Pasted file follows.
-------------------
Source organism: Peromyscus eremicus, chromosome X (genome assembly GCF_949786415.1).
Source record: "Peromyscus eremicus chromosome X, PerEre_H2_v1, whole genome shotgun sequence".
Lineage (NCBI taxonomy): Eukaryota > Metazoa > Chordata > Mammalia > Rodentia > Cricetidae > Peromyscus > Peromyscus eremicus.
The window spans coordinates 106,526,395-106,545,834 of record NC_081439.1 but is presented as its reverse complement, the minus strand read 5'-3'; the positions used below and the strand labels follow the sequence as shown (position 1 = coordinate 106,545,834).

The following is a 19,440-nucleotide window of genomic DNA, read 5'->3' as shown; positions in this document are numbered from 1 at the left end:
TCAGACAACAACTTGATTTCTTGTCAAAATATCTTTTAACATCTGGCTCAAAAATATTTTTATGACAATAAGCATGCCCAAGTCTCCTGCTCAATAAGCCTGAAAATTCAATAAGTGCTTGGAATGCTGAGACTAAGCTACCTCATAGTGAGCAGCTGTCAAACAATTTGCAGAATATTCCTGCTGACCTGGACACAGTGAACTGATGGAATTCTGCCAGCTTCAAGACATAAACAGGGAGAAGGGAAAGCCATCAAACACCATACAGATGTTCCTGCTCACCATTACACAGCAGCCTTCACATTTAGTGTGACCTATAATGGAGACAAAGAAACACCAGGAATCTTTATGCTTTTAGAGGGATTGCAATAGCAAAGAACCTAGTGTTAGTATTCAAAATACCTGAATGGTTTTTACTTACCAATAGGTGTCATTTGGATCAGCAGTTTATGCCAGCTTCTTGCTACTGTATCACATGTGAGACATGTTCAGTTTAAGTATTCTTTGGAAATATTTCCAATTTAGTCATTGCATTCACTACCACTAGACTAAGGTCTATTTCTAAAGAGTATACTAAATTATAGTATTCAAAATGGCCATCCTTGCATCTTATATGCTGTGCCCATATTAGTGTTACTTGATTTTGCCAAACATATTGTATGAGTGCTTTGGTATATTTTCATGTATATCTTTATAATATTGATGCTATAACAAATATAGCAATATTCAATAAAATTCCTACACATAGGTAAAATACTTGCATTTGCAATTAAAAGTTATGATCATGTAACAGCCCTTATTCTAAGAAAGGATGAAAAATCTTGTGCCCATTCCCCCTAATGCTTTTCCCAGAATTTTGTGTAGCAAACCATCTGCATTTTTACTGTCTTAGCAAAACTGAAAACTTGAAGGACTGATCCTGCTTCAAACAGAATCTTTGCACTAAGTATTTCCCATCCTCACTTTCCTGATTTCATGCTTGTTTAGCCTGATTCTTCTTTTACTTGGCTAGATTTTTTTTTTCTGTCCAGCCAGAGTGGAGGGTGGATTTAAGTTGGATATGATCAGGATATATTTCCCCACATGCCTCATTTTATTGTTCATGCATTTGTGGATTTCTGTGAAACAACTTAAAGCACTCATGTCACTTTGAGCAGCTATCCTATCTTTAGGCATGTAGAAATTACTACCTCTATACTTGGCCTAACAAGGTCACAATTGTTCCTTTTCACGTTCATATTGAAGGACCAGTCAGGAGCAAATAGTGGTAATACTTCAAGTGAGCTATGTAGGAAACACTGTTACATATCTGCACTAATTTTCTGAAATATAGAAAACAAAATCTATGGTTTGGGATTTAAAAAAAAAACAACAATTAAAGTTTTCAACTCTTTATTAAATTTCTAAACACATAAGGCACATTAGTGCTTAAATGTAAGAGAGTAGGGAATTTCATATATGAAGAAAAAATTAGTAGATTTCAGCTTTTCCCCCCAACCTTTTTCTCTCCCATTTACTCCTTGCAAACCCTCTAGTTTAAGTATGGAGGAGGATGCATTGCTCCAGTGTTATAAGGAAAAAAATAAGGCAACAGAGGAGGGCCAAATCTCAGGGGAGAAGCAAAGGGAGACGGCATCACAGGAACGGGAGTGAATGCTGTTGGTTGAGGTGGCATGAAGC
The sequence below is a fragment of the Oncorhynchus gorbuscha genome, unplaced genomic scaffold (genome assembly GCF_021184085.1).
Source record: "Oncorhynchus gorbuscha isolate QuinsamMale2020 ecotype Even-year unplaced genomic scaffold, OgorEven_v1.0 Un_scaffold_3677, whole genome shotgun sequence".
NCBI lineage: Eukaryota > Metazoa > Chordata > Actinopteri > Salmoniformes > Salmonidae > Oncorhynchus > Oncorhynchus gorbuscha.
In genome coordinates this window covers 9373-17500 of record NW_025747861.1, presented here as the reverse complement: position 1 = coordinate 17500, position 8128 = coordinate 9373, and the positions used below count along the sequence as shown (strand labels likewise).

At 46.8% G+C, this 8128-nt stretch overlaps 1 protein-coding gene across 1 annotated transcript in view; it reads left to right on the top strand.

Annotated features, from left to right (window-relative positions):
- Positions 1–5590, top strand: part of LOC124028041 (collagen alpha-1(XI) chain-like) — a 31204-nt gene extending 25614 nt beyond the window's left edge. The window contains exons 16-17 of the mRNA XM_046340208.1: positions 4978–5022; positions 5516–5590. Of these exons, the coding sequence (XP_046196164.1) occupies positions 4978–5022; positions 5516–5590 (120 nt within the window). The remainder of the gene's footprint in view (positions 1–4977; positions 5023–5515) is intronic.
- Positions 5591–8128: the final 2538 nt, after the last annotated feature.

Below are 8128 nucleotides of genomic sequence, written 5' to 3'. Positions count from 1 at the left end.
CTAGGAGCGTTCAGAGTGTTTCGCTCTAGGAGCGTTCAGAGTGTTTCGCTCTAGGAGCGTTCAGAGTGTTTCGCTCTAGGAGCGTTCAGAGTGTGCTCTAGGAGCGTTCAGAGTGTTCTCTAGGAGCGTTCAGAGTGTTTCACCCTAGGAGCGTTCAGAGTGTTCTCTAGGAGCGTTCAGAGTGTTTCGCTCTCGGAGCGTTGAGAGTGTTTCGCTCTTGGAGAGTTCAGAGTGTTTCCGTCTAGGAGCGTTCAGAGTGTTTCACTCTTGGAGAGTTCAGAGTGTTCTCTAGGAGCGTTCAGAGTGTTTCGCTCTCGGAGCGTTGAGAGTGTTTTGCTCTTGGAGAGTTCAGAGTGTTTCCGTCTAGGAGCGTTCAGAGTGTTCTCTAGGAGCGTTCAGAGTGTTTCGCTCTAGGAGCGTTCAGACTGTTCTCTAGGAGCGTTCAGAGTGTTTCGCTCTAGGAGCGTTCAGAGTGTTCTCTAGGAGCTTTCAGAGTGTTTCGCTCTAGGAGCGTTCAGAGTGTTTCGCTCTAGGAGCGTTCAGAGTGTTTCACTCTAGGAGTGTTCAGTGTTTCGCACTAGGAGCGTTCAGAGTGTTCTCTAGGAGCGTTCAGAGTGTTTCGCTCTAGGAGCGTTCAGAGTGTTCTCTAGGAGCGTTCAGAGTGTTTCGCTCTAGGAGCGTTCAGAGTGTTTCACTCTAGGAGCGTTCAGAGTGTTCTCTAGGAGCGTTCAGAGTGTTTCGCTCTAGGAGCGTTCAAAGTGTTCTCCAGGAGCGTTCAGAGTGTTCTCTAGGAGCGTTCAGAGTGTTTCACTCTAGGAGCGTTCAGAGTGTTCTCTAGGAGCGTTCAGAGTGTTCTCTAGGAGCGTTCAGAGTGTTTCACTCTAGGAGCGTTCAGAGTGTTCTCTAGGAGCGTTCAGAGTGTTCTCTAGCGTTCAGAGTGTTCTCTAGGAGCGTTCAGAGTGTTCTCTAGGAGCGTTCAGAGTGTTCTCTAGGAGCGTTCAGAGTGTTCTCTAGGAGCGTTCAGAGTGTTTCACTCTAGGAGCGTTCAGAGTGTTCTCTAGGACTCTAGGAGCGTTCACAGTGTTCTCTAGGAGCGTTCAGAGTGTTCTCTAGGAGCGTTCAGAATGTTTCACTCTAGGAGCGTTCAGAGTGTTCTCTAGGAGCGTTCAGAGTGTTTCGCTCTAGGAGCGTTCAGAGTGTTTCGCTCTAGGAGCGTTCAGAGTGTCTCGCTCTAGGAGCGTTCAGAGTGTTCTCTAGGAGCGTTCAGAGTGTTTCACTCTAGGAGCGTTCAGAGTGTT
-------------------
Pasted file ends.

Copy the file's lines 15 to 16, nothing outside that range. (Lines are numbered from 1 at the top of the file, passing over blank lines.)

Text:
Below are 8128 nucleotides of genomic sequence, written 5' to 3'. Positions count from 1 at the left end.
CTAGGAGCGTTCAGAGTGTTTCGCTCTAGGAGCGTTCAGAGTGTTTCGCTCTAGGAGCGTTCAGAGTGTTTCGCTCTAGGAGCGTTCAGAGTGTGCTCTAGGAGCGTTCAGAGTGTTCTCTAGGAGCGTTCAGAGTGTTTCACCCTAGGAGCGTTCAGAGTGTTCTCTAGGAGCGTTCAGAGTGTTTCGCTCTCGGAGCGTTGAGAGTGTTTCGCTCTTGGAGAGTTCAGAGTGTTTCCGTCTAGGAGCGTTCAGAGTGTTTCACTCTTGGAGAGTTCAGAGTGTTCTCTAGGAGCGTTCAGAGTGTTTCGCTCTCGGAGCGTTGAGAGTGTTTTGCTCTTGGAGAGTTCAGAGTGTTTCCGTCTAGGAGCGTTCAGAGTGTTCTCTAGGAGCGTTCAGAGTGTTTCGCTCTAGGAGCGTTCAGACTGTTCTCTAGGAGCGTTCAGAGTGTTTCGCTCTAGGAGCGTTCAGAGTGTTCTCTAGGAGCTTTCAGAGTGTTTCGCTCTAGGAGCGTTCAGAGTGTTTCGCTCTAGGAGCGTTCAGAGTGTTTCACTCTAGGAGTGTTCAGTGTTTCGCACTAGGAGCGTTCAGAGTGTTCTCTAGGAGCGTTCAGAGTGTTTCGCTCTAGGAGCGTTCAGAGTGTTCTCTAGGAGCGTTCAGAGTGTTTCGCTCTAGGAGCGTTCAGAGTGTTTCACTCTAGGAGCGTTCAGAGTGTTCTCTAGGAGCGTTCAGAGTGTTTCGCTCTAGGAGCGTTCAAAGTGTTCTCCAGGAGCGTTCAGAGTGTTCTCTAGGAGCGTTCAGAGTGTTTCACTCTAGGAGCGTTCAGAGTGTTCTCTAGGAGCGTTCAGAGTGTTCTCTAGGAGCGTTCAGAGTGTTTCACTCTAGGAGCGTTCAGAGTGTTCTCTAGGAGCGTTCAGAGTGTTCTCTAGCGTTCAGAGTGTTCTCTAGGAGCGTTCAGAGTGTTCTCTAGGAGCGTTCAGAGTGTTCTCTAGGAGCGTTCAGAGTGTTCTCTAGGAGCGTTCAGAGTGTTTCACTCTAGGAGCGTTCAGAGTGTTCTCTAGGACTCTAGGAGCGTTCACAGTGTTCTCTAGGAGCGTTCAGAGTGTTCTCTAGGAGCGTTCAGAATGTTTCACTCTAGGAGCGTTCAGAGTGTTCTCTAGGAGCGTTCAGAGTGTTTCGCTCTAGGAGCGTTCAGAGTGTTTCGCTCTAGGAGCGTTCAGAGTGTCTCGCTCTAGGAGCGTTCAGAGTGTTCTCTAGGAGCGTTCAGAGTGTTTCACTCTAGGAGCGTTCAGAGTGTT